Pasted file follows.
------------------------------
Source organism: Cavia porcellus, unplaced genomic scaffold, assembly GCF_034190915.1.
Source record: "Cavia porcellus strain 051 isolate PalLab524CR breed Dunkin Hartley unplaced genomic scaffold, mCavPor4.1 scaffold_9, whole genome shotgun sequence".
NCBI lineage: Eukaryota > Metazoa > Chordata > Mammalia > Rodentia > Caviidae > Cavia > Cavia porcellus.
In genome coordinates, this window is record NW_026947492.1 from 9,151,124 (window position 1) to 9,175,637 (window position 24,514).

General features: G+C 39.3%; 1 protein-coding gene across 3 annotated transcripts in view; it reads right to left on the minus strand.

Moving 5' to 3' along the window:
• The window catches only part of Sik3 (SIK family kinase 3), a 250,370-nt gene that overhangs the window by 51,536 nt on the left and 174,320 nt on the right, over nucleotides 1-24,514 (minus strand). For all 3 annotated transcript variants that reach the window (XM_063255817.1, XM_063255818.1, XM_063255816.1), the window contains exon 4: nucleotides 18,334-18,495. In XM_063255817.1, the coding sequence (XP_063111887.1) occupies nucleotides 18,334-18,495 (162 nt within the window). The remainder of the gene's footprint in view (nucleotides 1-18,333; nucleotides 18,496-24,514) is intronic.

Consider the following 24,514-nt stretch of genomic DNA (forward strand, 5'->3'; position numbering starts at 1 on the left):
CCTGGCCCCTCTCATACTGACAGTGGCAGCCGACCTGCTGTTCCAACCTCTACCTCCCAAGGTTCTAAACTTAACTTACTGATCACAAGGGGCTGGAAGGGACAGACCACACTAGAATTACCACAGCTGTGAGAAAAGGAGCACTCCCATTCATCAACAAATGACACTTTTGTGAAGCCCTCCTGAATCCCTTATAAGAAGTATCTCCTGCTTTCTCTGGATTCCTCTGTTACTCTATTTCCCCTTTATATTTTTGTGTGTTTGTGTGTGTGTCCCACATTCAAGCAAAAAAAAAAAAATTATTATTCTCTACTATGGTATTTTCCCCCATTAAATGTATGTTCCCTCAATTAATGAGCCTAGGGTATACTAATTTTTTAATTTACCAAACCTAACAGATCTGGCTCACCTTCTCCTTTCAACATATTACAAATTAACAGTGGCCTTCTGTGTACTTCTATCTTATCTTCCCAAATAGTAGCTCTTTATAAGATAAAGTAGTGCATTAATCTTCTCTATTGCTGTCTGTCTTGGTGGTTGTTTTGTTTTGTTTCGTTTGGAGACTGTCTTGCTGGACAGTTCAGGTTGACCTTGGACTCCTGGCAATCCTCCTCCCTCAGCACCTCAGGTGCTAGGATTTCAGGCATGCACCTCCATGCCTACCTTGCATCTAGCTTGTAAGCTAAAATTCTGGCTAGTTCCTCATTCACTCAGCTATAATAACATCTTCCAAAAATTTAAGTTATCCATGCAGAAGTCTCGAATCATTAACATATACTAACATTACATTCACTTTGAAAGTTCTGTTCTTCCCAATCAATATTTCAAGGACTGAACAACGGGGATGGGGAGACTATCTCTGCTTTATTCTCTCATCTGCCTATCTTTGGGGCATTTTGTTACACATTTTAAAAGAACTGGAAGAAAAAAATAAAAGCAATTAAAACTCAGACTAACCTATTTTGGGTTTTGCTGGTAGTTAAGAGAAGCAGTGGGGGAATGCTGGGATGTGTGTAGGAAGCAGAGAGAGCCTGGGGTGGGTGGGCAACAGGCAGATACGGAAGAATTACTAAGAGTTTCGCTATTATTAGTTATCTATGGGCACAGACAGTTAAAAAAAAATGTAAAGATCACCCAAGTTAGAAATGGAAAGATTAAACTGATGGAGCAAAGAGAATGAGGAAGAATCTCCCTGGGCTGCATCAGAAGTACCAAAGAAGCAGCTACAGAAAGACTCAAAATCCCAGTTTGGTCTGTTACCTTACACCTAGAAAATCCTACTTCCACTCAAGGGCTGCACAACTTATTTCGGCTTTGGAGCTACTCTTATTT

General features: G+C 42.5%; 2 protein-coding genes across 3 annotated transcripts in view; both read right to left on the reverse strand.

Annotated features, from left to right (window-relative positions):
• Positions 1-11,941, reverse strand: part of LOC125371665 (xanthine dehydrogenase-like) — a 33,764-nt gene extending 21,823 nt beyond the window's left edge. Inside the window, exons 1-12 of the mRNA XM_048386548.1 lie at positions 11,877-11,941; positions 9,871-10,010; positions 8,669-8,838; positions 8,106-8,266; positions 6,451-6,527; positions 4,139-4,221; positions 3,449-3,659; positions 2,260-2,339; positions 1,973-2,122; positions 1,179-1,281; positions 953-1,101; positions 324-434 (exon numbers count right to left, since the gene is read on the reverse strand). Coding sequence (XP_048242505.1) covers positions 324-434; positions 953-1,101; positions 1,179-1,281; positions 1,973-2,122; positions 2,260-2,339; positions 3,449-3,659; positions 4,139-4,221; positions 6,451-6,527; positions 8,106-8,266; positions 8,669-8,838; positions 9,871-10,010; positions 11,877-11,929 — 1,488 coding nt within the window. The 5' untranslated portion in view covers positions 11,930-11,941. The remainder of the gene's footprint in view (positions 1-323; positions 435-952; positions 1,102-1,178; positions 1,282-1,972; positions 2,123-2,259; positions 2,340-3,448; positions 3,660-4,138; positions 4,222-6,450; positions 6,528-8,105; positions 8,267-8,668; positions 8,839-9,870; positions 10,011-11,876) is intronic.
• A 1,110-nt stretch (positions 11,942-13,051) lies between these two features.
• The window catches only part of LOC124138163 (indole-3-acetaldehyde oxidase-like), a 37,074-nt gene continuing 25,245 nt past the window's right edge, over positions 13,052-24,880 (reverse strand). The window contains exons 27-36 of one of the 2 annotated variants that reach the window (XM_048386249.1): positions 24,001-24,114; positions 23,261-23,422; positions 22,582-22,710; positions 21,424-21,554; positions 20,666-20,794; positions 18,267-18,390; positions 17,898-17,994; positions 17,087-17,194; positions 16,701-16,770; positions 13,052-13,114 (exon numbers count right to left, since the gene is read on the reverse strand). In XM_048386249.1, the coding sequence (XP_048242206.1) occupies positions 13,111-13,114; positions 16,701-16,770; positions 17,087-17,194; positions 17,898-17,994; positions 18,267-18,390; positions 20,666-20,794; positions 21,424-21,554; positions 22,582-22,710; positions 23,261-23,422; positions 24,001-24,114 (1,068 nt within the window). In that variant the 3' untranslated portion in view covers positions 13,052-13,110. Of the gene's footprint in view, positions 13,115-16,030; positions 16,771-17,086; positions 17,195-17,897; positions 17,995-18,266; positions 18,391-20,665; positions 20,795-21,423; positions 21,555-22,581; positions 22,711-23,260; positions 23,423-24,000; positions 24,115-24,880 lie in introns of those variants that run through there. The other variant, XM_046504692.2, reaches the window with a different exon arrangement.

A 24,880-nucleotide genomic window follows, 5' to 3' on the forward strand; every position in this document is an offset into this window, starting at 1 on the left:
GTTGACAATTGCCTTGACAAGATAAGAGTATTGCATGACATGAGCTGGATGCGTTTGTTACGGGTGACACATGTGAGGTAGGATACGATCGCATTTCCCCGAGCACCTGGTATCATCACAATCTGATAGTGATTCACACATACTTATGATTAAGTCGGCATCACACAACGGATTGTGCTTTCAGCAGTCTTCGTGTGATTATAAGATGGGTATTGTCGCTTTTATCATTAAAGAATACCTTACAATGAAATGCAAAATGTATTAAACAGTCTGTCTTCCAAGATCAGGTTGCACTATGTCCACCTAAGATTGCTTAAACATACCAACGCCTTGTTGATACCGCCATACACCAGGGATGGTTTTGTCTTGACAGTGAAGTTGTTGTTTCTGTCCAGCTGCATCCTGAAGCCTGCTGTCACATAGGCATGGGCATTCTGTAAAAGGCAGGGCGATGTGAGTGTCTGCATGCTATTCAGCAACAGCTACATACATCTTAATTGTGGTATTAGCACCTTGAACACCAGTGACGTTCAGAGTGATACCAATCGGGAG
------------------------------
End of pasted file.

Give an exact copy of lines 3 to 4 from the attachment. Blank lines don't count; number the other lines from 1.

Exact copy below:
NCBI lineage: Eukaryota > Metazoa > Chordata > Mammalia > Rodentia > Caviidae > Cavia > Cavia porcellus.
In genome coordinates, this window is record NW_026947492.1 from 9,151,124 (window position 1) to 9,175,637 (window position 24,514).